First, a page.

Wednesday, September 9, 2009
Gobosh 800XP: Flying With Composites
It has been five years since the FAA approved the first LSA. Here’s one of the latest and most innovative entries in the class.
I wasn’t quite sure what to expect. Gobosh’s Dave Graham had promised me that this was an LSA with a difference. I had my doubts, not because of any inherent mistrust of LSA, but because, well, all of the type are limited to the same parameters.
I had flown the Gobosh 700 a year or so before, and the new 800XP was touted as a different type of machine. Gobosh has always claimed it builds luxury-sport aircraft, not light-sport aircraft. Indeed, the company’s name alludes to “Go big or stay home,” a suggestion that the Gobosh 700S and 800XP are a cut above the competition.
These days, that might be tough to verify. The industry has gradually expanded to include 80 manufacturers, all hoping to cash in on the LSA boom that started nearly five years ago when the FAA approved the first few LSA.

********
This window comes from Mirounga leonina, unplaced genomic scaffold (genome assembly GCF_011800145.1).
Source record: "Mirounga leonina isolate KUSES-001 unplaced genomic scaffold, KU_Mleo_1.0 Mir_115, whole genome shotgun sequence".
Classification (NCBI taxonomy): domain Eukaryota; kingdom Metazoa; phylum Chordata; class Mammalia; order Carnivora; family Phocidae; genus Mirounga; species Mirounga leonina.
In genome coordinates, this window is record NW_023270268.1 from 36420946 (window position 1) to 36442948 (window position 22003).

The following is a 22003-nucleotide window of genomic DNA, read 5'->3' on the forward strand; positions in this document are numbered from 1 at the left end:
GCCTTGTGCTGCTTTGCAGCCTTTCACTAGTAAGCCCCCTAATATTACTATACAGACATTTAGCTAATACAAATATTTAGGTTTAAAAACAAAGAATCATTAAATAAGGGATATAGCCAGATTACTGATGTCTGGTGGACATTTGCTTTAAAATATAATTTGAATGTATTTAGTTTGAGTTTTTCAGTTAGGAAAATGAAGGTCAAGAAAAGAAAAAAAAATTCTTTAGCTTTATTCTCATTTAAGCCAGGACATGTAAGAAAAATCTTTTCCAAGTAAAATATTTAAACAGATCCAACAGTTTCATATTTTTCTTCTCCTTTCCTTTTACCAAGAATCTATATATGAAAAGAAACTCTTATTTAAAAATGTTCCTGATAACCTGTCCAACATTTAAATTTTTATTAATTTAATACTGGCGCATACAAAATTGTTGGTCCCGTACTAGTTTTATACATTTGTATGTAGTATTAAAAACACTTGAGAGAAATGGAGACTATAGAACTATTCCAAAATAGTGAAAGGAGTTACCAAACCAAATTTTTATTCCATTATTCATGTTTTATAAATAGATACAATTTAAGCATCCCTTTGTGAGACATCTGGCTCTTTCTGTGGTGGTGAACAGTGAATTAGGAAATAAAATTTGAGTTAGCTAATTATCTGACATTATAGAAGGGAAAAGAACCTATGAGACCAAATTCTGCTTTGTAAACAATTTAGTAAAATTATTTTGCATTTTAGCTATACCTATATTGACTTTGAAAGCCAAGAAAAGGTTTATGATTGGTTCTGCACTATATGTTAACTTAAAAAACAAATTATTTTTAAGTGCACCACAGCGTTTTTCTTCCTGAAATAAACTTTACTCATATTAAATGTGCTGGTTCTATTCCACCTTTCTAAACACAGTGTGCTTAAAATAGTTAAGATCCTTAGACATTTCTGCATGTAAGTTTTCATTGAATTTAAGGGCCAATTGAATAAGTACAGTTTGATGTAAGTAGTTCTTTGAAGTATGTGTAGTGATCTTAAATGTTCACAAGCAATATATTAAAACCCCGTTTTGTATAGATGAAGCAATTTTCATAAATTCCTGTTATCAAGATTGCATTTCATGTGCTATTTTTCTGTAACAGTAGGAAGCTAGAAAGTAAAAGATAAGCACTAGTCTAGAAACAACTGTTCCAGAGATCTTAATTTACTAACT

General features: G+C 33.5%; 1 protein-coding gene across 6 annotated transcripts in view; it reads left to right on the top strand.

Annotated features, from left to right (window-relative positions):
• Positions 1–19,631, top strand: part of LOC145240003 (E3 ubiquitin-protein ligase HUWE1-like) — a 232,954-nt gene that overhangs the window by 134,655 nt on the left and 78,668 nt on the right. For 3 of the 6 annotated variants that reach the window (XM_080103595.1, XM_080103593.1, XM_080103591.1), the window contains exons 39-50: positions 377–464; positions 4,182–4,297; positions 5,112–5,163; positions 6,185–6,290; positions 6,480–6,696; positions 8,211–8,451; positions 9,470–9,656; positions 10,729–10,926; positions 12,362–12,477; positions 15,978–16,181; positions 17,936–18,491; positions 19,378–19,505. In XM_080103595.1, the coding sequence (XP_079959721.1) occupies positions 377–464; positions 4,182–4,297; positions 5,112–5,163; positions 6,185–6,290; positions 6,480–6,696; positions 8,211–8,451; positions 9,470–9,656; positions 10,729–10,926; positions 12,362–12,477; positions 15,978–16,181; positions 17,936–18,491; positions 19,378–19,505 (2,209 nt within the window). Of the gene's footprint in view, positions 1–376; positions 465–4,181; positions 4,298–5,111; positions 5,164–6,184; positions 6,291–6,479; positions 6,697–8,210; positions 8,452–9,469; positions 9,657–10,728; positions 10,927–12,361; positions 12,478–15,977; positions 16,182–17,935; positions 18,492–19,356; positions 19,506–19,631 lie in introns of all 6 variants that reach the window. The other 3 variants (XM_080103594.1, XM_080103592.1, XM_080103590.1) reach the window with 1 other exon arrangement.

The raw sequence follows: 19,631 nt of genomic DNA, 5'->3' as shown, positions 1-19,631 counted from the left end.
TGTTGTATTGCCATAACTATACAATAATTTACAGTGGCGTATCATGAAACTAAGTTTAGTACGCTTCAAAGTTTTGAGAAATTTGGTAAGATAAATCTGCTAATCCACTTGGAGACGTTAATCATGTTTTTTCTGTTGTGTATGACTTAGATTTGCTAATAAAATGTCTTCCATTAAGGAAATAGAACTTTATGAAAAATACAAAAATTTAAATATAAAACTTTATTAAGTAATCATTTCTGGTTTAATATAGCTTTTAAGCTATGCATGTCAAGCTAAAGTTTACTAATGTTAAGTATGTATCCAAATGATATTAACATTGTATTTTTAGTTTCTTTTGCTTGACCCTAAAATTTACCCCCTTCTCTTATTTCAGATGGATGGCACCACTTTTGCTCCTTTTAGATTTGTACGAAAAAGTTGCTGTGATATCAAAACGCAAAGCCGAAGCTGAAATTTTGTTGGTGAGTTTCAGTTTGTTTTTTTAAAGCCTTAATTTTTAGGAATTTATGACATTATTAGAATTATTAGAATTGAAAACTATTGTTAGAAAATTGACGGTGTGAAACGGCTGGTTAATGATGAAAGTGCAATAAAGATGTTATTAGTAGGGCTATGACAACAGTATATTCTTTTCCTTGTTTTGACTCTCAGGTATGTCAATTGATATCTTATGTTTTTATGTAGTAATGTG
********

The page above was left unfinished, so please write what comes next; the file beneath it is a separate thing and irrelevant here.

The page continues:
Gobosh introduced the 700S in 2007, and the company has now premiered a new model. Both the 700S and the 800XP use the same Rotax 912 engine with 100 hp out front driving a fixed-pitch, three-blade, composite Elprop. The new 912 engine is a relatively high-compression (10.5:1), four-stroke mill that turns 5,800 rpm at redline and uses a 2.43:1 gear to reduce prop rpm to a more civilized 2,400. Max cruise is 5,100 engine rpm for 2,100 revs at the prop. TBO is 1,500 hours.
Aesthetically, the two airplanes look similar, though the 700 features a mackerel scoop beneath the cowling, while the 800 utilizes a smaller scoop with characteristic LoPresti-style cooling vents on either side of the prop. The 800 also has a considerably longer wing.
The 700 is made of all-aluminum construction, but the newer 800 is a composite airplane—not just composites covering an aluminum fuselage and wing, but a totally composite design. In fact, since the engine and prop are essentially the same on both airplanes, you have to conclude that composites alone reduce empty weight from 818 pounds on the 700S to 760 pounds on the 800XP.
That’s all the more surprising considering that the 700S uses four feet less wing. You’d expect that to result in a lighter empty weight, but composites are so disproportionately lighter that they easily offset the longer wing.
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